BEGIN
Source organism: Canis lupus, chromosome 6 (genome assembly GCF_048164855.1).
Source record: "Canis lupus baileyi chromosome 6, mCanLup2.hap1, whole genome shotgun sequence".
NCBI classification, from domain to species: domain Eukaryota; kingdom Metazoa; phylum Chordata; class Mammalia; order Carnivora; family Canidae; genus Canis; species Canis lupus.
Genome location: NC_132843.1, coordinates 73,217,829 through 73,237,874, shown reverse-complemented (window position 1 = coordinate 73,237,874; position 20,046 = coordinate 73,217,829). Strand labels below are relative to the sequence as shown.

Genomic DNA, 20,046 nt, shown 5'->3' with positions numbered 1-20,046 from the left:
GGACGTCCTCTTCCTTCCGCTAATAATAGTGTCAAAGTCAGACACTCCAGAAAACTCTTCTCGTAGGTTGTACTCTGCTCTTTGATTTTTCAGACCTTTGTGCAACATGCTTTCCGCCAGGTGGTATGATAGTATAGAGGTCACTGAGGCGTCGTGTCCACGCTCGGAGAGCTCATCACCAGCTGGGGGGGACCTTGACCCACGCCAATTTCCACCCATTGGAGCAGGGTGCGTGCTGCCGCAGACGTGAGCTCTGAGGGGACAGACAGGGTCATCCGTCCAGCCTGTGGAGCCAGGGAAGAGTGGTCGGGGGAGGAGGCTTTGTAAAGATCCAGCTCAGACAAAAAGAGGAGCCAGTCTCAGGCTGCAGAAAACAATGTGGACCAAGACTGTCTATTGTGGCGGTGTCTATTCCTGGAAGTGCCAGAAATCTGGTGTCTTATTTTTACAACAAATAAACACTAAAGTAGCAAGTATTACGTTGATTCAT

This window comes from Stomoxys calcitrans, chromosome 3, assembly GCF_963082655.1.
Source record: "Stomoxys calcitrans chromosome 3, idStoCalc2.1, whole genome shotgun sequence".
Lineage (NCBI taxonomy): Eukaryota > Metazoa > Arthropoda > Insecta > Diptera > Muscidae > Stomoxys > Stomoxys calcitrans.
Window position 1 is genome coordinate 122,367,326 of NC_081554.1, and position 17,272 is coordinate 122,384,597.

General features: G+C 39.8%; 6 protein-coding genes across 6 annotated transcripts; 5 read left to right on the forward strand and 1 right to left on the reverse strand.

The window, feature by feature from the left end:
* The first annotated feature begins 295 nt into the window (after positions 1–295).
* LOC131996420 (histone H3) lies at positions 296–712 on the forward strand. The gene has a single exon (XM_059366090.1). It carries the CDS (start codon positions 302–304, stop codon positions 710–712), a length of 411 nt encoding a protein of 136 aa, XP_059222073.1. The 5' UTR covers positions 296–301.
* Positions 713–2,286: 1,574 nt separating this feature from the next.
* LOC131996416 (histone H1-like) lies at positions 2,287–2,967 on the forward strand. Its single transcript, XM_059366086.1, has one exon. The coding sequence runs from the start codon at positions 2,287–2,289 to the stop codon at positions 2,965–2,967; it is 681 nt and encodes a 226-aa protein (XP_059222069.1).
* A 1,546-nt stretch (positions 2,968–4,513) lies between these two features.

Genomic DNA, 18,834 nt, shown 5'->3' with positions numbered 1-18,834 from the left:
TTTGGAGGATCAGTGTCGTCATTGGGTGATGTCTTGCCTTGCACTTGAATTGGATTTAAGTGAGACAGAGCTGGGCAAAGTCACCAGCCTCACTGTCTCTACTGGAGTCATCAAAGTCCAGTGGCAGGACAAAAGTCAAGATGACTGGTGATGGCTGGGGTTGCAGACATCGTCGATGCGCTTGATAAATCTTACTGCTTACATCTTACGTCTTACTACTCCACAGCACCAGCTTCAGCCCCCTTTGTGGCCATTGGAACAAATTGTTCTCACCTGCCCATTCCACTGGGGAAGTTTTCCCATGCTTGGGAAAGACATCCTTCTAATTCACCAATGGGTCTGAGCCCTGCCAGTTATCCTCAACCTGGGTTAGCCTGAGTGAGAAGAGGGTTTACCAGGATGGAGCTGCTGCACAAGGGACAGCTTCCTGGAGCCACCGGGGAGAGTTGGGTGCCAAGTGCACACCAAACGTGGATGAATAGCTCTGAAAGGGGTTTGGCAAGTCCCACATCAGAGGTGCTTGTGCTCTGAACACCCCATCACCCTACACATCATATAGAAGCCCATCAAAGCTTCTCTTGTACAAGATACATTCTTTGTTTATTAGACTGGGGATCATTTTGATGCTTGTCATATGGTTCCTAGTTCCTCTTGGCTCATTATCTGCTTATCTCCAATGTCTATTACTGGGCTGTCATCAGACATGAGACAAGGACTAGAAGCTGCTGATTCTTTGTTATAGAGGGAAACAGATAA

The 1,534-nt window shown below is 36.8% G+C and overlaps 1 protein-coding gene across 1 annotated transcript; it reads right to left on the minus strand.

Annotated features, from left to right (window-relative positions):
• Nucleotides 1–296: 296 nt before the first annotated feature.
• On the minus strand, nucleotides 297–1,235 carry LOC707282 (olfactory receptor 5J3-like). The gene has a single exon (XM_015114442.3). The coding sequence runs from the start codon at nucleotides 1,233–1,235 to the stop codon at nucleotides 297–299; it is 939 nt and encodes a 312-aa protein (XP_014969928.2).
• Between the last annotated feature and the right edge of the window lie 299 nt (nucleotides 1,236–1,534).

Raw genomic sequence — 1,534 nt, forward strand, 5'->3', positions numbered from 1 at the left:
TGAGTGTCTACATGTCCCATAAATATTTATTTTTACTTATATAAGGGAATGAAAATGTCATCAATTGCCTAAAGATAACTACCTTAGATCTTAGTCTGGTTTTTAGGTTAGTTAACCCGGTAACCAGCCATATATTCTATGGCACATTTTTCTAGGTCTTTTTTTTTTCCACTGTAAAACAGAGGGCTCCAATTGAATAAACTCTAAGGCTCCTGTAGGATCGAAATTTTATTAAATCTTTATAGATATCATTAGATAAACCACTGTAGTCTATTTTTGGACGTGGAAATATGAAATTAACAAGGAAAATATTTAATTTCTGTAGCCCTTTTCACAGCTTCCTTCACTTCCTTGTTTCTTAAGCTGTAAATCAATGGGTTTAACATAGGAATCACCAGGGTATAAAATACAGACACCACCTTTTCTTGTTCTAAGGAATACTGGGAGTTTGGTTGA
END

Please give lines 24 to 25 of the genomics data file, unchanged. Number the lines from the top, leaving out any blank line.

• Between the last annotated feature and the right edge of the window lie 299 nt (nucleotides 1,236–1,534).

Raw genomic sequence — 1,534 nt, forward strand, 5'->3', positions numbered from 1 at the left: